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Guest Opinion

The Judicial Fix: A Sequel

You lucked out. Governor Rick Scott had ordered three distinguished Florida Supreme Court justices to be investigated for “illegally utilizing” staff to assist them in their election filing, and the leadership of the Republican Party of Florida advocated their removal from office. But the people of Florida, many of them Republicans, decided to return Fred Lewis, Barbara Pariente and Peggy Quince to their seats on the bench by greater than a 2 to 1 majority. (Note President Obama beat Mitt Romney by less than 1 percent on the same ballot.)

So what did we learn about this experience:

  1. Most citizens had no idea who these three justices are.
  2. Most citizens were unaware of the concept of merit retention, much less its place on the ballot.
  3. Most citizens don’t follow the Florida Supreme Court’s decisions with any regularity whatsoever.
  4. Mixing politics and the judiciary make for bad government — a real threat to a fair and impartial judiciary.

What is worse is that in four years we will have to do this all over again when respected Justice Jorge Labarga comes up for merit retention.

Perhaps most importantly, this “election” exposed the underbelly of both The Florida Bar and the judicial system itself to even become involved in this misadventure despite the Bench and Bar’s superior knowledge of the merits of retaining these justices.

“By law, The Florida Bar — as an official arm of the Supreme Court of Florida — may not endorse or oppose any political or judicial candidate, or otherwise engage in partisan political activities,” the Bar sadly stated in a September 25, 2012 press release. This disclaimer was preceded by the lofty pronouncement by Florida Bar president Gwynne Young: “A fair and impartial judiciary, free from political or special interest influence is the purpose of Florida’s non-partisan merit retention elections for appellate judges. The Florida Bar does not believe any political party — Democratic, Republican or other — should participate in any non-partisan election, particularly for judicial positions.”

Maintaining the integrity and impartiality of Florida’s judges is critical to preserving the principles of democracy on which our country was founded. Non-partisan merit retention elections were established by the people of Florida to ensure that the rule of law, not popular thought or political view, would be the basis for all judicial decisions.

In 1976, Florida’s voters approved a constitutional amendment establishing merit selection and retention elections for its state appellate court judges. This replaced Florida’s prior political system of judicial selection, which led to corruption and scandal in our high courts. Merit selection and retention has served Florida well for more than 40 years and should not be jeopardized by politics.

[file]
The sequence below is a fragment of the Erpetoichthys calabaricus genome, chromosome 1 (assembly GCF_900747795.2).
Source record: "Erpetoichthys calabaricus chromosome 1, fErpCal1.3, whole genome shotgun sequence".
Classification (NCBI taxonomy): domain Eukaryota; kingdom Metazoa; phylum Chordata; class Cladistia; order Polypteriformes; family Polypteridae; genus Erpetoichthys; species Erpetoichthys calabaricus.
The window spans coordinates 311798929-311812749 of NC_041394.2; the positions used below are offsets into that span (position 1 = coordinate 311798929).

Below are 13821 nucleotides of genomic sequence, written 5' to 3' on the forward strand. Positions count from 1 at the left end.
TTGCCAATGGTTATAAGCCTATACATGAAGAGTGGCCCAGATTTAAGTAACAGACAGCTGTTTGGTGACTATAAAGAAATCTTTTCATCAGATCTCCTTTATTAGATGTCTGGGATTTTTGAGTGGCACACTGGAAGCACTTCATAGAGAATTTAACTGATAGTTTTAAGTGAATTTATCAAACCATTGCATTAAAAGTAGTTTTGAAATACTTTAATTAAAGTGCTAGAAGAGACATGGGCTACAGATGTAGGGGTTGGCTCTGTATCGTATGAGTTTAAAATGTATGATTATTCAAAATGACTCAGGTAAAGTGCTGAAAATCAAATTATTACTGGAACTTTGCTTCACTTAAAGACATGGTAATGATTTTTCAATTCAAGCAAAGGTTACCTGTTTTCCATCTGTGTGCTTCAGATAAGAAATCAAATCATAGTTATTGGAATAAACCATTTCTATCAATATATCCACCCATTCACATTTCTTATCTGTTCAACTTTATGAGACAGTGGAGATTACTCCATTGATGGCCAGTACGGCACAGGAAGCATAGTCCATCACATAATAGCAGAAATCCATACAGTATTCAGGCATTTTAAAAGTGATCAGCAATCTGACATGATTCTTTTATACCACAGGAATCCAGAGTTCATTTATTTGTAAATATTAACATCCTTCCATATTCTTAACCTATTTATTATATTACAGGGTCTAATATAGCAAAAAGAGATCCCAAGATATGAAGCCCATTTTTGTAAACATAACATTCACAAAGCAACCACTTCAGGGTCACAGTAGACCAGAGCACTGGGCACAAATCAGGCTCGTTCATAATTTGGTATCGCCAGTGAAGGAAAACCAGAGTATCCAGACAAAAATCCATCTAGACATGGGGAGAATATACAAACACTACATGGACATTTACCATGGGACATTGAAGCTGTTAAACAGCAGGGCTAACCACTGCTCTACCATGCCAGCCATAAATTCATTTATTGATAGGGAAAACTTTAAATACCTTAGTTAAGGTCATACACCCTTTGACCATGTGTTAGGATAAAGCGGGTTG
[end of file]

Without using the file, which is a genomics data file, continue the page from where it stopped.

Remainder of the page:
Yet, doesn’t The Florida Bar’s inability to do anything in the form of campaign activities to assist the public in understanding these three justices seems ironic when it is the lawyers of the state who labor in their court on a daily basis, who test the justice’s reasoning and legal knowledge, and who study their opinions?

Equally limiting, a variety of judicial canons and election laws that did, among other restrictions, the following:

  • Limited their ability to pool campaign money and even make joint appearances.
  • Limited their colleagues on the Supreme Court from endorsing them.
  • Requesting support for his/her retention.

This has to stop. As we move forward in good faith to retain meritorious justices, I would propose that the judicial canons be amended to allow joint appearances by the justices or judges up for merit retention and that their fellow justices or judges be permitted to endorse any appellate judge up for merit retention. Further, that these jurists in a merit retention election be permitted to ask for support without directly asking for funds.

The Florida Bar should distinguish merit retention elections from classic political elections, which are contested, and allow the Bar to endorse the justice for retention. The fact that we have a mandatory integrated Bar that prevents us from endorsing “candidates” should not apply in merit retention because the justices are not running against a traditional opponent.

The Bar should set up a permanent fund and raise funds to be used as needed on merit retention elections. We need an ongoing source of funding and the Bar as a whole should contribute. If needed, the funds could be used for political advertising for any worthy judge or justice up for retention. There should also be an ongoing education component as well and reminding the public of the need for fair and impartial courts.

I hope this blueprint provides you with food for thought.

Stuart Z. Grossman
Founder, Grossman Roth, P.A.
2525 Ponce De Leon Blvd.
Suite 1150
Coral Gables, FL 33134

South Florida Legal Guide 2013 Edition

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